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Family Conflict: The Shift of Power and Control

In every family there are certain members that hold more power than other family members. How does power play out in the family?

Power is around who specifically in the family is the decision maker; who decides what the members are allowed, or not allowed to do. In other words the power person or couple sets up the rules, or the norms as to what is or is not acceptable behavior in the family culture. For example some families are more open to "outsiders", whereas other family units may in fact encourage their members to live a more insular life, and not be so welcoming to non- family members. Regardless whoever holds the power in each family will set in motion the appropriate rules and norms for it's members to play by.


When does this shifting of power become problematic for a family?

A more typical scenario that traditionally does not tend to pose red flags is when the parent unit are the decision-makers and thus the "power couple". However there are situations where the power can shift from a parent to a child, and in fact this can have life altering and dangerous implications. For example when I have worked with intimate partner violence I have seen quite frequently the power couple being the "father and son"; often the mother is demoted to having no decision making rights. Of course it does not always translate to such obvious overt shifts in power, rather it can be subtle and covert. Families are our first and our last sense of social connection in our life course, and have an ongoing and far reaching impact on our overall emotional health. Therefore it can be invaluable to develop some insight into how our own family of origin held and shifted power to it's members.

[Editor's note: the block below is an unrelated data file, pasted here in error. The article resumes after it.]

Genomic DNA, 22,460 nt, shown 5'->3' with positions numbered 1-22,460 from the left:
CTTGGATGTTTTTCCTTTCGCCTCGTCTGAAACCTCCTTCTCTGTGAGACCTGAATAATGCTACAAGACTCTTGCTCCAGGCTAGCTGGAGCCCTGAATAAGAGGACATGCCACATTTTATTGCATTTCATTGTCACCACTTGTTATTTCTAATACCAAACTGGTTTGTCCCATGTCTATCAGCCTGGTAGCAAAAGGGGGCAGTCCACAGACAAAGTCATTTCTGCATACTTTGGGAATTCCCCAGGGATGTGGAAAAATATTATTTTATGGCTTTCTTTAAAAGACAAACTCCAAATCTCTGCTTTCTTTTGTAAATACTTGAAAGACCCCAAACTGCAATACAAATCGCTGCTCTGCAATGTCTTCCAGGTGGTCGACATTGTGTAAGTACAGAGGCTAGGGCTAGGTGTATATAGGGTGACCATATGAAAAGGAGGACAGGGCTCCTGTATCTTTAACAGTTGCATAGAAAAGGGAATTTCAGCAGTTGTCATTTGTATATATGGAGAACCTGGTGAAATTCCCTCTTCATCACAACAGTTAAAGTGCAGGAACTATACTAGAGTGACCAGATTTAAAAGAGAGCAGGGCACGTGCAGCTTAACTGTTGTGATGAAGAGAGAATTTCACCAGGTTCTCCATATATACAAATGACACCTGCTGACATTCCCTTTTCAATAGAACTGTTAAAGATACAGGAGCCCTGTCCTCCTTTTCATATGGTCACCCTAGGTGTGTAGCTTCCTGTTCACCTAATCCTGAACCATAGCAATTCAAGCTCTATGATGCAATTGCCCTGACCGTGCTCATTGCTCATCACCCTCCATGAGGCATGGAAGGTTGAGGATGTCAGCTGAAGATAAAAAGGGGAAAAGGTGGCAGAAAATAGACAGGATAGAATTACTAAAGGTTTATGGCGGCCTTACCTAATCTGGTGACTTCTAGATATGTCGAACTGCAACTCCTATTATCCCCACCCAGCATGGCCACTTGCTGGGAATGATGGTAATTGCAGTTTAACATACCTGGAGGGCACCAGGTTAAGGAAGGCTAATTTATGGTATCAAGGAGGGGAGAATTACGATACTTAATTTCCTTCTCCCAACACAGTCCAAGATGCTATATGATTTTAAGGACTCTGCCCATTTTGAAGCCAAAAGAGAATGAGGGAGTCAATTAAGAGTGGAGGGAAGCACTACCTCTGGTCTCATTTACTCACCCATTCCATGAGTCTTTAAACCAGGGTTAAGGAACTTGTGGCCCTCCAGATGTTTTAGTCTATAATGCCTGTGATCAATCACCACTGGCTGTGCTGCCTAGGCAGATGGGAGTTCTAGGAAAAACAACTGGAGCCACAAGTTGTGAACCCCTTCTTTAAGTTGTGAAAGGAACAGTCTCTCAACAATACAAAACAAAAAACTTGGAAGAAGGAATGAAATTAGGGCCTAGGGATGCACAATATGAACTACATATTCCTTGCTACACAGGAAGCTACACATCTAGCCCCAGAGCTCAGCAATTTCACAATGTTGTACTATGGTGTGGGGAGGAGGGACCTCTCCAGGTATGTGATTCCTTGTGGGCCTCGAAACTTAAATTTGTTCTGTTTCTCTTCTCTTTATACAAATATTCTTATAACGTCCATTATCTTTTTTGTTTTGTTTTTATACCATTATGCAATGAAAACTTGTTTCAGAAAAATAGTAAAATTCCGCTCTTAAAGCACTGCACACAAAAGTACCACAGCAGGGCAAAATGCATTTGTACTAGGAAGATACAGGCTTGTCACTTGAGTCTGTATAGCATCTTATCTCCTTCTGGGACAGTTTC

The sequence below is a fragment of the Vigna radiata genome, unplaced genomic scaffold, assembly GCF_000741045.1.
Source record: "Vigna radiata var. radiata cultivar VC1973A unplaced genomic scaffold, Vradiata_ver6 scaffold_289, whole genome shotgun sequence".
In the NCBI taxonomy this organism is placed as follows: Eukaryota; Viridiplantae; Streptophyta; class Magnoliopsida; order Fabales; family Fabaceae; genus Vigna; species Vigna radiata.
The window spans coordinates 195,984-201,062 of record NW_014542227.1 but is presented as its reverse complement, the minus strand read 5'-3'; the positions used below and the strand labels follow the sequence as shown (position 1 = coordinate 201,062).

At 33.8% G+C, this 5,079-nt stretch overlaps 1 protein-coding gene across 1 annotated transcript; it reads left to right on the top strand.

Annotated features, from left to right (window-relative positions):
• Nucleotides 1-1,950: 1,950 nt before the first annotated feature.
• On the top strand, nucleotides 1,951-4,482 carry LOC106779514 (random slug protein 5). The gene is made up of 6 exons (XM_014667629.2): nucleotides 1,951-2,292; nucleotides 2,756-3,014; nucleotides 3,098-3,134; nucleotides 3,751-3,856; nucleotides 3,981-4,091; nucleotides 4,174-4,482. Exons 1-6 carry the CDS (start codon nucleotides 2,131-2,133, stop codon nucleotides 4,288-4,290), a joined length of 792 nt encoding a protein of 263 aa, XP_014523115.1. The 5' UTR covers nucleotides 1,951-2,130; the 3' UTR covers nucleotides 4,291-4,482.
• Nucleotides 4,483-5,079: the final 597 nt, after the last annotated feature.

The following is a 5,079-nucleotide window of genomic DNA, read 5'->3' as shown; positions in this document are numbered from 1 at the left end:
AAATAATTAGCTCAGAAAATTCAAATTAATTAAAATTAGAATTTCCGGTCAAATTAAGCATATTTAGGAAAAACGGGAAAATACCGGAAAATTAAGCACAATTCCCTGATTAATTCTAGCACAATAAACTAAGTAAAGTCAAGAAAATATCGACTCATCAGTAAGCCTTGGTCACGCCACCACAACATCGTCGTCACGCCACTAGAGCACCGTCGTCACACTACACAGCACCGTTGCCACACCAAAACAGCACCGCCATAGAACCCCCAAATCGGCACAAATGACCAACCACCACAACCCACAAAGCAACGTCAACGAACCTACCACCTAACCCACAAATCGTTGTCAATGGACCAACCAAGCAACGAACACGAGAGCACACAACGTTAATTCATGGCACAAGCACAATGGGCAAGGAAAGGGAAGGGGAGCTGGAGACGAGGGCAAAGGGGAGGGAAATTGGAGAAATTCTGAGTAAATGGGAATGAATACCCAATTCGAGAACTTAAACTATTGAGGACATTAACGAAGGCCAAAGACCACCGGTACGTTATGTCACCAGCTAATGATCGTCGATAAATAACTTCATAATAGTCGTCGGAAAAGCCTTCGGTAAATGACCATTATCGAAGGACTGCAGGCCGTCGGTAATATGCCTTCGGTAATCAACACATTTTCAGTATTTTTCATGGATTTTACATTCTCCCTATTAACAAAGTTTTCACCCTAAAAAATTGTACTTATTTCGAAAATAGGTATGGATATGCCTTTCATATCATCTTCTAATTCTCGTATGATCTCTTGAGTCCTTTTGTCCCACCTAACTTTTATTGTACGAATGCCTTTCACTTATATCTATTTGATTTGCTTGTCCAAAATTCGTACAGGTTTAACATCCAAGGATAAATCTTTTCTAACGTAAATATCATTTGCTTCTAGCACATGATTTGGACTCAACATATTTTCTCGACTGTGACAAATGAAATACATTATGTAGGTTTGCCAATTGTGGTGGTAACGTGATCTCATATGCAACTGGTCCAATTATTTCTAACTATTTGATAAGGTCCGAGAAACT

Ask yourself: In my family of origin did I have some decision making power, and if so over which aspects? Alternatively was I completely powerless in my family of origin? Which members tended to be in a position of power and control; Was it one or both of my parents? Was it a sibling alone or in a partnership with a parent?

These types of answers will shed some light on how you assume, avoid or navigate decision making aspects in your adult family life.


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